Town where you live
Experience (300 characters max)
I served on the West Central Neighborhood Council as Chair and Vice-chair for 20 years. As neighbors, we formed the COPS program, in response to the abduction of two little local girls. I also volunteered for over 20 years as Vice Pres. with the W. Central Community Center Board of Directors.
My wife, Melody and I live in the W. Central neighborhood where we raised three daughters. We just welcomed our third grandchild into the world. We own and operate long-term rental and Airbnb properties. We love providing housing for our neighbors and guests that visit our beautiful city.
I moved to WA state in ‘75 when Dad, a nuclear engineer, accepted a position at the U.S. Dept. of Energy’s Hanford Site. I graduated from Richland High School. After four years at WSU, I received a degree in physical sciences from Kansas State University in ‘87. I served in the R.O.T.C. program throughout college and was commissioned as a 2nd Lt. in the US Air Force upon graduation.
Based at Fairchild AFB, I flew for more than nine years of active duty on KC-135 Stratotankers, later switching to the smaller RC-26 aircraft with the 141st Operations Group of the WA Air Nat’l Guard Counter Drug Task Force. Over three decades, I logged more than 10k hours of flight time. I retired as a Lt. Colonel.
As I mentioned in my qualifications, the abduction and loss of two little girls in my neighborhood caused me to get more involved and help organize our community, ultimately forming the C.O.P.S. West program (Community Oriented Policing). I’m working for a safety-first City.
All issues begin with safety. From the ability to enjoy the beauty and community of our parks, to driving on our roads; for our children on the way to, while in, and on the way home from our schools; the safety of our seniors who are living wonderfully active lives; before I vote on items, I will ask myself, “Is this making our citizens safer?” Too many among us believe that the future isn’t what it used to be. I hope you and I agree that together we can get right back on track.
Unfortunately, Spokane politics has become increasingly personal. Ambition and the entitlement of political “legacy” families have put politics ahead of people. Too many at city hall are busy chasing headlines, and not making headway. One only need to google the words “Spokane City Council” and “bullying” to find the difference between campaign year claims of cooperation and the reality of how they act on the job.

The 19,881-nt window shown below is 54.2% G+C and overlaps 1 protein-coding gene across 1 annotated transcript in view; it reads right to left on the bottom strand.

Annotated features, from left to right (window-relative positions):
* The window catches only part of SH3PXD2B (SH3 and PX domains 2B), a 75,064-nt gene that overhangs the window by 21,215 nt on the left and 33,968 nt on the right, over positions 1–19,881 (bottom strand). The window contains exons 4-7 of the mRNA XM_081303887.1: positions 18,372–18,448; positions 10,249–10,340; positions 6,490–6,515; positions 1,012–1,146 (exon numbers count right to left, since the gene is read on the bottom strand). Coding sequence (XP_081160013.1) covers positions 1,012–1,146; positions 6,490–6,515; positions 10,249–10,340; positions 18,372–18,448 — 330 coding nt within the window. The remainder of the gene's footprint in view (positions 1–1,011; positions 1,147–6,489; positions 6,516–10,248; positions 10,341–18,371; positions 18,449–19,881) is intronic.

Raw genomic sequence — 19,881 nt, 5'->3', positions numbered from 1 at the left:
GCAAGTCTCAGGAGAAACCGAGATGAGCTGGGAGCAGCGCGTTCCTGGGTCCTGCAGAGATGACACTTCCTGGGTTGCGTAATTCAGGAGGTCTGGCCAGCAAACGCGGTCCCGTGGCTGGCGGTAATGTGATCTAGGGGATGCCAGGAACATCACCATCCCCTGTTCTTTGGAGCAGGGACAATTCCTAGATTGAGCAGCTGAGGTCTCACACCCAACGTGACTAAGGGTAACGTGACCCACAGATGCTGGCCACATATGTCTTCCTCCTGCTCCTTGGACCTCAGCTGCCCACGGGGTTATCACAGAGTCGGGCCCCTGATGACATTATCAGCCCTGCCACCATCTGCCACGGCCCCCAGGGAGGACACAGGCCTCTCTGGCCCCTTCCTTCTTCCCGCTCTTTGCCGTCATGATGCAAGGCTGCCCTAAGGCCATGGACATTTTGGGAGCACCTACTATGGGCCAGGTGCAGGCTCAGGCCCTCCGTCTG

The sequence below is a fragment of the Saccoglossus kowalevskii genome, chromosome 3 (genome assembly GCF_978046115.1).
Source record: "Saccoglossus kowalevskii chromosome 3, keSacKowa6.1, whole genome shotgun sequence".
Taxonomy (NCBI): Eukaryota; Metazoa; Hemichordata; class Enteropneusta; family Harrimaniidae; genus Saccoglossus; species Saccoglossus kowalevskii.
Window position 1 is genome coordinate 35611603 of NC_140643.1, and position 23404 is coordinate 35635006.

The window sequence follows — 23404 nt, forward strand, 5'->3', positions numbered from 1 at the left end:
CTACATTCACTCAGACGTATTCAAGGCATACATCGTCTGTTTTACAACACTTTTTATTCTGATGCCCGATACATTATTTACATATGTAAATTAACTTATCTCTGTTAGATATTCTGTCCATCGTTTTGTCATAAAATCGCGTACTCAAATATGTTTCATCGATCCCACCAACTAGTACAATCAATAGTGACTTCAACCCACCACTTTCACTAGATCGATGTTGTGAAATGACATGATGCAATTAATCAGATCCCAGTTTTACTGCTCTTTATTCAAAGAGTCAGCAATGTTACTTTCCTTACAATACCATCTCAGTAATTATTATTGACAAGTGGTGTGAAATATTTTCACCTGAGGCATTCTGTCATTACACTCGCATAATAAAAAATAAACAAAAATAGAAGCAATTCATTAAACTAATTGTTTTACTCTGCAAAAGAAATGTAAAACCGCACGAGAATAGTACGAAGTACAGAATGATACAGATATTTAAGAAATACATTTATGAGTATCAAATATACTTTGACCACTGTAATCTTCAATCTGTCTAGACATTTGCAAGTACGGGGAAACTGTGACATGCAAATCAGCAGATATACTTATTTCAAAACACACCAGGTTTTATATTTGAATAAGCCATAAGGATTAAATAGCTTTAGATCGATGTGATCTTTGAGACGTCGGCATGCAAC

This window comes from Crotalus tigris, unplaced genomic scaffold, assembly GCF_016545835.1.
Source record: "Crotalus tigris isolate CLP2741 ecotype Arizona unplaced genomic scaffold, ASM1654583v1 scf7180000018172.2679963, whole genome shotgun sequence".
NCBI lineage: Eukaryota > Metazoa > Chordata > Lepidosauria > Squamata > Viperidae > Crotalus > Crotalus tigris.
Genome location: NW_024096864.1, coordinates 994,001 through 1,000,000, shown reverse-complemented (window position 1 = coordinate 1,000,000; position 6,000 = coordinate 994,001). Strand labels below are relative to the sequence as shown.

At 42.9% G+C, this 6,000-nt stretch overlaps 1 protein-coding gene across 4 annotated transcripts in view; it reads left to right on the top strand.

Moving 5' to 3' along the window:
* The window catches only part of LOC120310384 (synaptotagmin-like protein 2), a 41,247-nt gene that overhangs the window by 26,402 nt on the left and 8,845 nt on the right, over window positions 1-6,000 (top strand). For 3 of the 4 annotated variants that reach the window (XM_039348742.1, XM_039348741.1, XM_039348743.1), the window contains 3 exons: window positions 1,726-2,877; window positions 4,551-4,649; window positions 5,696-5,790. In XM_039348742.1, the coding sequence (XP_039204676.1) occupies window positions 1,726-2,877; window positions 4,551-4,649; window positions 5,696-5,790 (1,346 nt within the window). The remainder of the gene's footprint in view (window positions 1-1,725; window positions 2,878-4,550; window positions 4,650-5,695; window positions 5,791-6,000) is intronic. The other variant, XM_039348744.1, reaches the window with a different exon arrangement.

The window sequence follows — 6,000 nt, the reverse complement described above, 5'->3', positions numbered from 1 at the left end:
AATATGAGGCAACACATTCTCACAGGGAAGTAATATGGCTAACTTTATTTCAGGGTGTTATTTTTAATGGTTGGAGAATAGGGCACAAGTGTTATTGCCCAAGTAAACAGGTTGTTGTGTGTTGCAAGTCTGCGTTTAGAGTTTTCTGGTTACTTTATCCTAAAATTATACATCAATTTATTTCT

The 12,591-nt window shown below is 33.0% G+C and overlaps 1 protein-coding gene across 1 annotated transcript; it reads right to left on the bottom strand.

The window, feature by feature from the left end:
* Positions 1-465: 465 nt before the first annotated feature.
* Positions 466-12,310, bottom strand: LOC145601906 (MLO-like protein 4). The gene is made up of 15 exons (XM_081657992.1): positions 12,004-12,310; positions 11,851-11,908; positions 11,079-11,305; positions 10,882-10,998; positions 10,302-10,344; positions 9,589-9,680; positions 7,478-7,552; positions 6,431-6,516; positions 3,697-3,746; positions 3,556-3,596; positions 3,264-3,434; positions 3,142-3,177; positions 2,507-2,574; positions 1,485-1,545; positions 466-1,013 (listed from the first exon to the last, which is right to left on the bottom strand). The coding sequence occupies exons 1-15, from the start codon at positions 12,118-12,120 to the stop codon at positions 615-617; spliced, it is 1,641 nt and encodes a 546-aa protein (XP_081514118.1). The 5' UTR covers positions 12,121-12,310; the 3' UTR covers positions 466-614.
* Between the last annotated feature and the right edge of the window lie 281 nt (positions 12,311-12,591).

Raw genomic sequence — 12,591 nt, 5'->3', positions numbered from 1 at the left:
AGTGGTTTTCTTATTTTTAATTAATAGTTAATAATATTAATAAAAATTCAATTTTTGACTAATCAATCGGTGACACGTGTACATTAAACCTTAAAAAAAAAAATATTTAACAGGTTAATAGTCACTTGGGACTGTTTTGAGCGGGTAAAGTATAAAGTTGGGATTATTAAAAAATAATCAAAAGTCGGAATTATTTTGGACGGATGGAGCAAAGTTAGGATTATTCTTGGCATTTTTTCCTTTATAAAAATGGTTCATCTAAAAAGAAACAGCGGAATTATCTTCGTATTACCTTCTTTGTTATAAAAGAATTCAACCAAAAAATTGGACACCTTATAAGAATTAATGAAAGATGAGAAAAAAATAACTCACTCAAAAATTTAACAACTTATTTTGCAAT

We can do better. This infighting has caused our current council to show up a day late and a dollar short on too many critical issues, including warming shelters that were not addressed until the middle of last winter and the current confusion over our emergency communications system. We must do better.
And, we will … together!
Combating climate change is a responsible activity. The great news is that many green projects can save us millions in tax-payer dollars. From the planting of trees that help us with storm water runoff mitigation to working with our colleges and universities to create next-generation fuel cells, this is an exciting time to actualize the think globally, act locally motto. Reduce, reuse, recycle and re-purpose should continue to be as important to our city department heads as they are to you and me in our homes.
Back to my theme, safe streets are priority one when it comes to daily drivers. At the core of a city’s responsibilities are also water/sewer, technology, and power. We are blessed in the Spokane region with abundant natural resources. However, like any mid-sized American city, we are experiencing growing pains and the need to fix outdated, even dangerous infrastructure. There are many jobs that will need to be filled as we repair old infrastructure and lead the way as a smart-grid city. Let's get to work!